Ocean City Body Camera

All Ocean City Police Department full-time officers, public safety aids, and seasonal officers are now outfitted with Axon body cameras, according to Chief Ross Buzzuro. The chief set a goal last fall to have all staff members in the field equipped with the devices by summer 2022.

When it was proposed last fall, the goal of outfitting every Ocean City police officer, seasonal officer, and public safety aide with a body-worn camera by summer of 2022 may have seemed overly ambitious to some, but it is now officially a reality.

Ocean City Police Chief Ross Buzzuro told the Police Commission on Monday that everyone in the department is now trained on and wearing a body camera in the field.

“They’ve already been a good tool,” the chief said of the body cameras.

The department began testing cameras from vendors back in November 2021 after the top brass committed to getting cameras on all officers in the field by the summer.

State legislators passed a law in early 2021 requiring all police agencies in Maryland to employ body cameras by 2025, except for State Police, which must have them in place by 2023. Since the measure’s passing, state legislators have yet to put a funding mechanism in place for the cameras.

After testing cameras from three vendors, the Ocean City Council voted to have Axon provide the devices and services for $2.5 million. The contract was to have all 116 full-time officers, seasonal officers, and seasonal aids outfitted with the cameras.

Along with the cameras, Axon is providing battery packs, training, support, unlimited storage of videos and evidence on the cloud, a suite that allows sharing and managing of videos, and transcription.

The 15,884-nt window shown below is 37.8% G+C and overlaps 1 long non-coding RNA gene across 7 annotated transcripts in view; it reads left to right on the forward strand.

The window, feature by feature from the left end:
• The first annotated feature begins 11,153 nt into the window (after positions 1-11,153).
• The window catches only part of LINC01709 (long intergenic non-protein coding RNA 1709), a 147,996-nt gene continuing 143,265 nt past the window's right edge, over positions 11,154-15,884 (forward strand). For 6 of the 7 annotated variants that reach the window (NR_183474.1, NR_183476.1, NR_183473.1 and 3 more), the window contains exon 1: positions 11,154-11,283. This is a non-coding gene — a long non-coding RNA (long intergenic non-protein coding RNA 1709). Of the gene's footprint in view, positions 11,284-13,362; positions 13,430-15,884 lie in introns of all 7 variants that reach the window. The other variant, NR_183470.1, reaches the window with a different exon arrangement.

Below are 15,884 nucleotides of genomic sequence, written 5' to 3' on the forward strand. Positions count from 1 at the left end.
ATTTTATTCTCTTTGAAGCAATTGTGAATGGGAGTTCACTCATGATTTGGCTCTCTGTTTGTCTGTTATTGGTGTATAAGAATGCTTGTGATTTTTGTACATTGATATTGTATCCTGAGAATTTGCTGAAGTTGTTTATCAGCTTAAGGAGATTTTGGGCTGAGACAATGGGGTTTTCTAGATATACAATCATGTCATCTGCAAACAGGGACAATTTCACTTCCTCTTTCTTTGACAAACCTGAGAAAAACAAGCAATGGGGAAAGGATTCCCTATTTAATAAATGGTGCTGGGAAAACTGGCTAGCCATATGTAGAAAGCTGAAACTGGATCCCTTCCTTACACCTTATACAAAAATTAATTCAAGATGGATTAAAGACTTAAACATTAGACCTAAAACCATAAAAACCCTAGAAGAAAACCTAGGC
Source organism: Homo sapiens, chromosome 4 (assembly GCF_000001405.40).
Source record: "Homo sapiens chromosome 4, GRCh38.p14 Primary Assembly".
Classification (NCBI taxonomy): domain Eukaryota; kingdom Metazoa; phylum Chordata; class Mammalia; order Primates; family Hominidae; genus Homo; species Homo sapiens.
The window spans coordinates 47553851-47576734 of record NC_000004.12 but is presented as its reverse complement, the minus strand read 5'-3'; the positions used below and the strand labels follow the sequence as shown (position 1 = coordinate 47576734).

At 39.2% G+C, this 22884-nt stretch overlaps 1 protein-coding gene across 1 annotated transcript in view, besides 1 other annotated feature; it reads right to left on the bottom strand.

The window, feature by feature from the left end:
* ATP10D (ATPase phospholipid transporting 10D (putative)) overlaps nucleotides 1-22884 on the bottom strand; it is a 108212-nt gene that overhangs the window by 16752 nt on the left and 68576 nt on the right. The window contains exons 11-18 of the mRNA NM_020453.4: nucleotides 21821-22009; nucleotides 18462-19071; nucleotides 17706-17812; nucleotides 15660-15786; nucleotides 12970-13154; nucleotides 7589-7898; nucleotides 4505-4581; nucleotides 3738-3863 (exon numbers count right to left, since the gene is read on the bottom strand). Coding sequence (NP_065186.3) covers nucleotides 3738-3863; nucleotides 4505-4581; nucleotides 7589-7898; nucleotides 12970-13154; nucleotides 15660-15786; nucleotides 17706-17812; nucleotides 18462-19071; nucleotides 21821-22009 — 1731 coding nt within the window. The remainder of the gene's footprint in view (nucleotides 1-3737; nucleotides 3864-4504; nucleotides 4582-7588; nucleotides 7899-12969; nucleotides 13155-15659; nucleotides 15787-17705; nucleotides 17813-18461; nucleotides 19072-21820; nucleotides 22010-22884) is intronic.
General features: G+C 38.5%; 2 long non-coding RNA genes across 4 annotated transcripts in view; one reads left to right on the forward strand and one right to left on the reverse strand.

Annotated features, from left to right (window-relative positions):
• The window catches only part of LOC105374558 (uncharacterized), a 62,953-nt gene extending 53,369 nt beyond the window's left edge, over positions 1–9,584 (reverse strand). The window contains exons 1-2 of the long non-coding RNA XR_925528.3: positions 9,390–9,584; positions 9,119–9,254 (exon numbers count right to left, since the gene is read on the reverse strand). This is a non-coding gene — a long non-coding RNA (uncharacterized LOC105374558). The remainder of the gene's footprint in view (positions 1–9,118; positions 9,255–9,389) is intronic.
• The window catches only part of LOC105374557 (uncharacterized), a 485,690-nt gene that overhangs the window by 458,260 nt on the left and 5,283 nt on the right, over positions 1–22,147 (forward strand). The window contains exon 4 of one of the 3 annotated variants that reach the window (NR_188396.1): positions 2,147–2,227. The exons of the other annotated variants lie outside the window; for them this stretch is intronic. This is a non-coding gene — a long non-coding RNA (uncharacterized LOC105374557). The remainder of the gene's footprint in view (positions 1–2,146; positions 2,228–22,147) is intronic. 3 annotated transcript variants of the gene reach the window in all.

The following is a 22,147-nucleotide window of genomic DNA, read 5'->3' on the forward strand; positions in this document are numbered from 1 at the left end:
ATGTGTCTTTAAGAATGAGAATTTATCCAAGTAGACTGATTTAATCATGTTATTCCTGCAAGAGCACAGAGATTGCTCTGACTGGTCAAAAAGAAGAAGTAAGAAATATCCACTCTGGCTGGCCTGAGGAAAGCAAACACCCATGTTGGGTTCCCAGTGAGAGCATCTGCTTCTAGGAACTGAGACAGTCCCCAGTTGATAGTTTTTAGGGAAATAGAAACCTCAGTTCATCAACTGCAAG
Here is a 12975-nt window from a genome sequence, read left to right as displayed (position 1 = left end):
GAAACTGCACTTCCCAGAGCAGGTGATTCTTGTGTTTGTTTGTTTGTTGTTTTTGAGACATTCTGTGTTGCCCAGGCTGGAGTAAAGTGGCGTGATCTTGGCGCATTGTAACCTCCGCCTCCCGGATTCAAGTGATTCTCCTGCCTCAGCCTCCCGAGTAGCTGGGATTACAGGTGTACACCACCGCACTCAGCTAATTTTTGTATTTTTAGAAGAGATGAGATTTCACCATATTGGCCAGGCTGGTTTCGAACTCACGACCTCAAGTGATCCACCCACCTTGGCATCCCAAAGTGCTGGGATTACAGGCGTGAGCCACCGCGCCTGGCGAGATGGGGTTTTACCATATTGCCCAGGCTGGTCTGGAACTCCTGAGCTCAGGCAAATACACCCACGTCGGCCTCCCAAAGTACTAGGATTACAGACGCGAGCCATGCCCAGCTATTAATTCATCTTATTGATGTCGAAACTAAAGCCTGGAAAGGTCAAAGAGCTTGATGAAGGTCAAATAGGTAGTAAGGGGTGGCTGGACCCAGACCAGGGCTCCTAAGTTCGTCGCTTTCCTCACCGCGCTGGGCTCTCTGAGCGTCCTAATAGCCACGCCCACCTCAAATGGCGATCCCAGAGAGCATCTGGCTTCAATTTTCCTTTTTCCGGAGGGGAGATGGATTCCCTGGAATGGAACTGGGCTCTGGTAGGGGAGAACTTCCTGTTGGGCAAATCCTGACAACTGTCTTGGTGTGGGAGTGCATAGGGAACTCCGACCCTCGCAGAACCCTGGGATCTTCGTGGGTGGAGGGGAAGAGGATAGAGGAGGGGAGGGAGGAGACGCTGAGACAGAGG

Ocean City pounced on the initiative to outfit its officers after a string of incidents in the resort over the past few years, including in June 2021 when police were captured on camera tasing a black man who appeared to be taking off his backpack, and another officer was seen ramming his knee into the ribs of another black man.

When the City Council agreed to enter a contract with Axon in February in a 5-1 vote, with Councilman John Gehrig voting against it, Mayor Rick Meehan said the cameras are more about the safety of the officers in the field who have cameras pointed at them.

After incidents occur, clips soon appear online showing part of what happened and not the whole story.

“I think we’ll be in a better position to protect our officers,” Meehan said at the time.

After that vote, the challenge was in place for the department to get moving, and the department followed through.

The chief and his staff credited the department’s staff of knowledgeable instructors for getting the cameras on the officers and getting them trained.

The next step is getting the forensics division involved with the cameras and the video they shoot. Part of the phase also includes figuring out how to handle all the new evidence, which will then be handed over to State’s Attorney Kris Heiser.

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